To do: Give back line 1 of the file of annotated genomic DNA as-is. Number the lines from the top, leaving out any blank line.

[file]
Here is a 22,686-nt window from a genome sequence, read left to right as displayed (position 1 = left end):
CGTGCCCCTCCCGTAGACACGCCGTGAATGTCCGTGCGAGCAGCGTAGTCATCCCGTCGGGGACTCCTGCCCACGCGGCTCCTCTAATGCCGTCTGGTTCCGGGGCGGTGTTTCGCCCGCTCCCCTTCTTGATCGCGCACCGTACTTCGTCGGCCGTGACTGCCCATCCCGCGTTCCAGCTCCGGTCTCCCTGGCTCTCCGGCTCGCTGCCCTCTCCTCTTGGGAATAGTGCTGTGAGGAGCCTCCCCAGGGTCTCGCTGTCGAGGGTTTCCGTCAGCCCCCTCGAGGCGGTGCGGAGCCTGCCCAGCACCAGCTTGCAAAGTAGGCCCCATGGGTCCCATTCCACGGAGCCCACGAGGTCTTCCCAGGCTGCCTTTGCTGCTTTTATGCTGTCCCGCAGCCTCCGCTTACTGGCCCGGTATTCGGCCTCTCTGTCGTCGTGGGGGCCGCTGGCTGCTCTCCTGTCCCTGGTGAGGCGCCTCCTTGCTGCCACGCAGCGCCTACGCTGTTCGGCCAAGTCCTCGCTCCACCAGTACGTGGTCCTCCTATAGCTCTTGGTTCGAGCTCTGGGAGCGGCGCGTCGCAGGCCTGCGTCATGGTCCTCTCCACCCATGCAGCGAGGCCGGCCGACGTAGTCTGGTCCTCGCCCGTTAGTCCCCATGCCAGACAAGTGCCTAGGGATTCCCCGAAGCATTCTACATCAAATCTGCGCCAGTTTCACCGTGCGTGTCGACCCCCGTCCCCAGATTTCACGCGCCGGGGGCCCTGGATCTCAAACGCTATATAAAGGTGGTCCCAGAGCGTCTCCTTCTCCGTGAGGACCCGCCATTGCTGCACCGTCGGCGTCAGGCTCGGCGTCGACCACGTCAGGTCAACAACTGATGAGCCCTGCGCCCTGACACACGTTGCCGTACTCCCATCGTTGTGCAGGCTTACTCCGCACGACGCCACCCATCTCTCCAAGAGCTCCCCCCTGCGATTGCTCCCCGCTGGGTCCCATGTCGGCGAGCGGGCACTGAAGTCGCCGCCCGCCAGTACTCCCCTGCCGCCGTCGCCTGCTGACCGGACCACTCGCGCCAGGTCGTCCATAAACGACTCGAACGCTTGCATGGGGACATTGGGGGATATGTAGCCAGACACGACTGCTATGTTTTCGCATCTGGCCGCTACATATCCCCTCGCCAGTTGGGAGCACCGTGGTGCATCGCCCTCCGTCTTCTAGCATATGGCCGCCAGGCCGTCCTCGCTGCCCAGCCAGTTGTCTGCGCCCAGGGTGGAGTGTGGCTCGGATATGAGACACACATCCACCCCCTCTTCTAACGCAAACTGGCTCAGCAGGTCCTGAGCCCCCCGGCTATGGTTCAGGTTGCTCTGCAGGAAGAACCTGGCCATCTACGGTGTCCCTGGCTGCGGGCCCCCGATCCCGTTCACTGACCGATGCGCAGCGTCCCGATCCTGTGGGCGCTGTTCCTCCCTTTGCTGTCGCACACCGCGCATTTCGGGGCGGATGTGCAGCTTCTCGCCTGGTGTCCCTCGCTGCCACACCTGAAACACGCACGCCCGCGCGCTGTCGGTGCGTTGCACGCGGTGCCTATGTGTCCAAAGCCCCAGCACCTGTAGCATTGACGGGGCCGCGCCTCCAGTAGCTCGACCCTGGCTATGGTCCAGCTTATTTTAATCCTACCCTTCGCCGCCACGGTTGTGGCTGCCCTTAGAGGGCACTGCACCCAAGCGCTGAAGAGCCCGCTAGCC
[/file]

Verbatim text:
Here is a 22,686-nt window from a genome sequence, read left to right as displayed (position 1 = left end):